To understand the benefits and dangers, to be able to make a considered decision, and to comprehend the importance of arriving at a correct decision, we must first understand what fracking involves. This is important as the dangers of fracking in the Karoo are potentially greater than in other parts of the globe, where the process causes only minor problems owing to operational errors (see Golder Associates 2011; King 2012). The reason is that South Africa is the only country known where shale gas deposits have been intruded by dolerite. This makes the situation in the Karoo unique and thus the extrapolation of knowledge from elsewhere in the world to the area should be applied with caution (Vermeulen 2012:149−150).

The process
Hydraulic fracturing is a process that enables the extraction of shale gas from low-permeability1 unconventional reservoirs such as shale. In engineering terms, fracking comprises a precise activity that is limited only to fluid action in initiating and extending cracks in the gas-containing rock. This definition can create confusion because, for many concerned citizens, bloggers and environmentalists, fracking has come to represent nearly every phase of the well development cycle, from drilling to production (King 2012:4). The present article uses the commonly accepted term of ‘fracking’ to describe the whole process.

Fracking creates fissures in low-permeability shale that allows entrapped gas to flow via a pressure gradient (owing to the weight of rock above) from the highly pressured shale into the lower pressure within the borehole. Fluid and gas do not naturally escape from a rock of low permeability, such as the shales found in the Karoo, even when pierced by a conventional oil-drilling borehole.

The process begins with drilling a vertical borehole down to reach the shale2 layer containing oil or gas, which in much of the Karoo is 3 km down. At this depth, one or more horizontal boreholes are then drilled for up to 4 km. Fracking fluid, which contains a mixture of water, sand, steel, plastic ball bearings, and ceramic pieces, is pumped into the boreholes. Perforation (perf) guns are inserted into the boreholes and then fired, which causes the hard material in the fracking fluid to pierce holes in the horizontal borehole casing and to penetrate into the surrounding rock, fracturing it for as much as 100 m. When the pressure is released, gas along with water is able to flow out of the shale into the fissures, then into the borehole and rise to the surface where it is collected and stored. The first fluid coming out of the pipe is called flowback and comprises mainly fracking fluid. Several days later, a gas and water mixture emerges that is known as produced fluid (Department of Mineral Resources 2012:20ff., Dobb 2013:37).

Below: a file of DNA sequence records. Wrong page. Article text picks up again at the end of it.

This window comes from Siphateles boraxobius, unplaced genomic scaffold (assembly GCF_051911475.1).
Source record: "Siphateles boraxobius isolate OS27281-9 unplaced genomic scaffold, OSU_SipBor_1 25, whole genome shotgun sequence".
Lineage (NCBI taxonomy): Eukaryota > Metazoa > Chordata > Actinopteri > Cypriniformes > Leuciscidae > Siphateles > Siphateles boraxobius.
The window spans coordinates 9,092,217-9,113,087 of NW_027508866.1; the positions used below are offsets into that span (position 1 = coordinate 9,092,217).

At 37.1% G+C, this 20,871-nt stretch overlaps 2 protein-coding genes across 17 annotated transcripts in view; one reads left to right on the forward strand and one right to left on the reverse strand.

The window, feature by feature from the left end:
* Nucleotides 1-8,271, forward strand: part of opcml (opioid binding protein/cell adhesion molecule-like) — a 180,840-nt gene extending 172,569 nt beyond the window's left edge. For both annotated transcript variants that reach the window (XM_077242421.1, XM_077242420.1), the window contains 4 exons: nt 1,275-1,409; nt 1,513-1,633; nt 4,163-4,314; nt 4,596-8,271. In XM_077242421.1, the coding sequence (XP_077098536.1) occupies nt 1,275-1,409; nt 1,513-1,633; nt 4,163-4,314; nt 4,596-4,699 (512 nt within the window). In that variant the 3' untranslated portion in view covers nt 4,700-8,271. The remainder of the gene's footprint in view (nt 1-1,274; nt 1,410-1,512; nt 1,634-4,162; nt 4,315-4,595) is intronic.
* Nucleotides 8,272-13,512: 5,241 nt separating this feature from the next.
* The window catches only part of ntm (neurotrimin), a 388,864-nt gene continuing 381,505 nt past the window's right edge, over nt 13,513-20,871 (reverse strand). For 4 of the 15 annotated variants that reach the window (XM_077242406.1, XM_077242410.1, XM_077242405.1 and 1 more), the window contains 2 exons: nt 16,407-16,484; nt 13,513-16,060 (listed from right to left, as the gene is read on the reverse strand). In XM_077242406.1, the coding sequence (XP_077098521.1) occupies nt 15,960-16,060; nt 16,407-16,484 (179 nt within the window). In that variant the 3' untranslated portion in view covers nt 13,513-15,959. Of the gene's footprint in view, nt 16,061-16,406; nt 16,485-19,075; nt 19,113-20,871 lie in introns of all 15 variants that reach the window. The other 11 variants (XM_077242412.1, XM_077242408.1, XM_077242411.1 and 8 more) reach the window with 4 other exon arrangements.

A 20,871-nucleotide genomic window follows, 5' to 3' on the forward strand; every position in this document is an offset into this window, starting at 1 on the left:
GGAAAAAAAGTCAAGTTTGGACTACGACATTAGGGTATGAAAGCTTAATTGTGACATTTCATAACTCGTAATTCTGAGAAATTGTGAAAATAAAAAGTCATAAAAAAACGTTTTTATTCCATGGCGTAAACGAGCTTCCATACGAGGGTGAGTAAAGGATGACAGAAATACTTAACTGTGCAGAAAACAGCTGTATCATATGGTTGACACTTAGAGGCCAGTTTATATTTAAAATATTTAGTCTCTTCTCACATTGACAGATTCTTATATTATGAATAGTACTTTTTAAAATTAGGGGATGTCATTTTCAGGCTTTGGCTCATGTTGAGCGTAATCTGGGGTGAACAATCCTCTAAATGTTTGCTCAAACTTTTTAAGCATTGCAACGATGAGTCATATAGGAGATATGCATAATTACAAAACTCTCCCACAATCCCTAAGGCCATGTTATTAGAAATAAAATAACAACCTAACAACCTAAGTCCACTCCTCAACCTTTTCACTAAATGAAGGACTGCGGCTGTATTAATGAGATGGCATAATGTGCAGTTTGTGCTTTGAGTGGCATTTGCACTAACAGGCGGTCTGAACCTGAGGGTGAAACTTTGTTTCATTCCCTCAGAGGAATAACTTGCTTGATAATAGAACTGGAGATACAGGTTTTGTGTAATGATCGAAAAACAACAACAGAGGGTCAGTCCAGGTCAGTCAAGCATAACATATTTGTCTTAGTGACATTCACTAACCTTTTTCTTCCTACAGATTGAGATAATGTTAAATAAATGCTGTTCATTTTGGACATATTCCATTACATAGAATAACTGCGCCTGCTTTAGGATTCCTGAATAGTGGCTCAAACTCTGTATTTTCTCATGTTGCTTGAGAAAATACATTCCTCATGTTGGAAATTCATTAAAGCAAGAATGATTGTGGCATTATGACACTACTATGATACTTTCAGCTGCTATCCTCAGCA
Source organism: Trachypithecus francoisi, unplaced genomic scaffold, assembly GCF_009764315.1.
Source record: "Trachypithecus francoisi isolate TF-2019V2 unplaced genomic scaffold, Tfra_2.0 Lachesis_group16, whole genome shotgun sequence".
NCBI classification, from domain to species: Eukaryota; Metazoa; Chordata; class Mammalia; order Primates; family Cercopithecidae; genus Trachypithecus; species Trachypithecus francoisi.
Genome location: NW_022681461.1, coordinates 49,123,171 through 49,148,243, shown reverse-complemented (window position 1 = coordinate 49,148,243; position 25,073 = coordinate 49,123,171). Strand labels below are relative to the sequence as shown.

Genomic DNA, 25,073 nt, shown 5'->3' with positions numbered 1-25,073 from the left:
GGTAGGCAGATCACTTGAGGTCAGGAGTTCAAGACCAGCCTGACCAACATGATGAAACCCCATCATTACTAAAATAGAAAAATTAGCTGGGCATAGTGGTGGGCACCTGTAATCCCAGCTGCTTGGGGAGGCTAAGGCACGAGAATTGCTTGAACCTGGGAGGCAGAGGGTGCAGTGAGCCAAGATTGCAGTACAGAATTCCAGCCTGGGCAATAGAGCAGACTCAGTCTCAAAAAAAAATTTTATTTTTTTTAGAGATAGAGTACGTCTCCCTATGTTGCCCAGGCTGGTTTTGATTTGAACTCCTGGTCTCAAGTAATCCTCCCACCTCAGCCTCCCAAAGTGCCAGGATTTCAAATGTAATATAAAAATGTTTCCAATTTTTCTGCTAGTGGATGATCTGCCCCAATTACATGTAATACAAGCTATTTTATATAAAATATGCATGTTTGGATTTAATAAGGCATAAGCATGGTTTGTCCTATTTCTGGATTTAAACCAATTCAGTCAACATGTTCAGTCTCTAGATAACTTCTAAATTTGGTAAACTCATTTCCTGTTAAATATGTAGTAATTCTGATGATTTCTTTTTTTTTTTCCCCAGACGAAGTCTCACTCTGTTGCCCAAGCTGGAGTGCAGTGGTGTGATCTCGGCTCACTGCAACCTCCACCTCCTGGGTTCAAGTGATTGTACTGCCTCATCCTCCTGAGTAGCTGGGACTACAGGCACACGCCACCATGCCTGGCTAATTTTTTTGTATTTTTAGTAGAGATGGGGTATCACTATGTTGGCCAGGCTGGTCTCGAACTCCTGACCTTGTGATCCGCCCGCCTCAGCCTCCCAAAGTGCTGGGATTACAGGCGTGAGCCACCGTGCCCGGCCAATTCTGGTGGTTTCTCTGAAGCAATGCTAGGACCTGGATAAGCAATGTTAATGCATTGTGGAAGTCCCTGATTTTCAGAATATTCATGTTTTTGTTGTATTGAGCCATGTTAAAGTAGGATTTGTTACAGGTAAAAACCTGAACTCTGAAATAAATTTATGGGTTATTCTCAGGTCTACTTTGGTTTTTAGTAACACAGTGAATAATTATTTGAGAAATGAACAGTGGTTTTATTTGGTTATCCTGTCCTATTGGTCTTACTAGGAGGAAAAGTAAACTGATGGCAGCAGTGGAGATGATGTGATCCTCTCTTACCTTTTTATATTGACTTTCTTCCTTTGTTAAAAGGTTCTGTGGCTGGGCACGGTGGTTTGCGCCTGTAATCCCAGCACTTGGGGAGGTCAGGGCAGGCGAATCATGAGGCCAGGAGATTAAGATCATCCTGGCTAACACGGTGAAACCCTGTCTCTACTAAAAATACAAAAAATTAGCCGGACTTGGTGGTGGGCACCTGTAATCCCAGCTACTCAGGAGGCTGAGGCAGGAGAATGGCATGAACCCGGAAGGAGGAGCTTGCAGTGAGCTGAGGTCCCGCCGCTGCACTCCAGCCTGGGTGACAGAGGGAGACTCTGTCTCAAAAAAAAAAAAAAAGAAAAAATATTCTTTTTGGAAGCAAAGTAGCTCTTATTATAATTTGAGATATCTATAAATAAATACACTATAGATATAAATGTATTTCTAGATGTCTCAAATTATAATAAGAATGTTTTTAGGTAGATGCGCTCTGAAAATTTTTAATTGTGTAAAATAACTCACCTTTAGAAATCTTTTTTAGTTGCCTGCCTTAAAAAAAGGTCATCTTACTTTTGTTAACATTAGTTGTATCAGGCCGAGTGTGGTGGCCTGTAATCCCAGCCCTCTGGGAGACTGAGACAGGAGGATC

The prophetic discernment
The Christian faith community has a God-given mandate to interrogate this process:

Postmodern (Christian) theologians no longer cede the question of what the world is to science alone… although scientific theory is carefully heeded… it is transformed… when it is read theologically. (Clayton 2003:204, 205)

This is because science, engineering and economics are not essentially concerned with God’s moral nature, intentions or eternal plans. Applying such ethical concerns from theology to technology may be called prophetic discernment, which is the normative task of Christian Practical Theology according to Osmer (2008:129ff.). Such discernment uses a hermeneutic based upon God’s Word (the Christian Bible) and announces this word to the covenant community of God’s people – the church (Osmer 2008:132).

There are a number of biblical concepts from which to choose an appropriate hermeneutic on which to base this discernment. Postmodern deconstructionist ’theologies’ relating to mankind’s stewardship of creation, such as Clayton’s (2003) panentheistic approach in ‘God and the World’ and Wallace’s (2001) pneumatological enfleshment of God in everything, are not appropriate for our target audience. To be convincing to such an audience, the hermeneutic needs to be easily understandable, systematic and clearly based upon Christian scripture, which many take as their final authority concerning belief and conduct. Therefore we have opted for a more conservative, evangelical reformed theology that can be perceived as coming directly from a biblical hermeneutic. From an overwhelming complexity of ecotheologies, such as those presented by Conradie (2006:69−82), we have chosen three easily communicated ‘earth-care’ metaphors termed fruitfulness, earth-keeping and Sabbath renewal, modifying and developing a simple framework propounded by DeWitt (see e.g. 1992, 2011).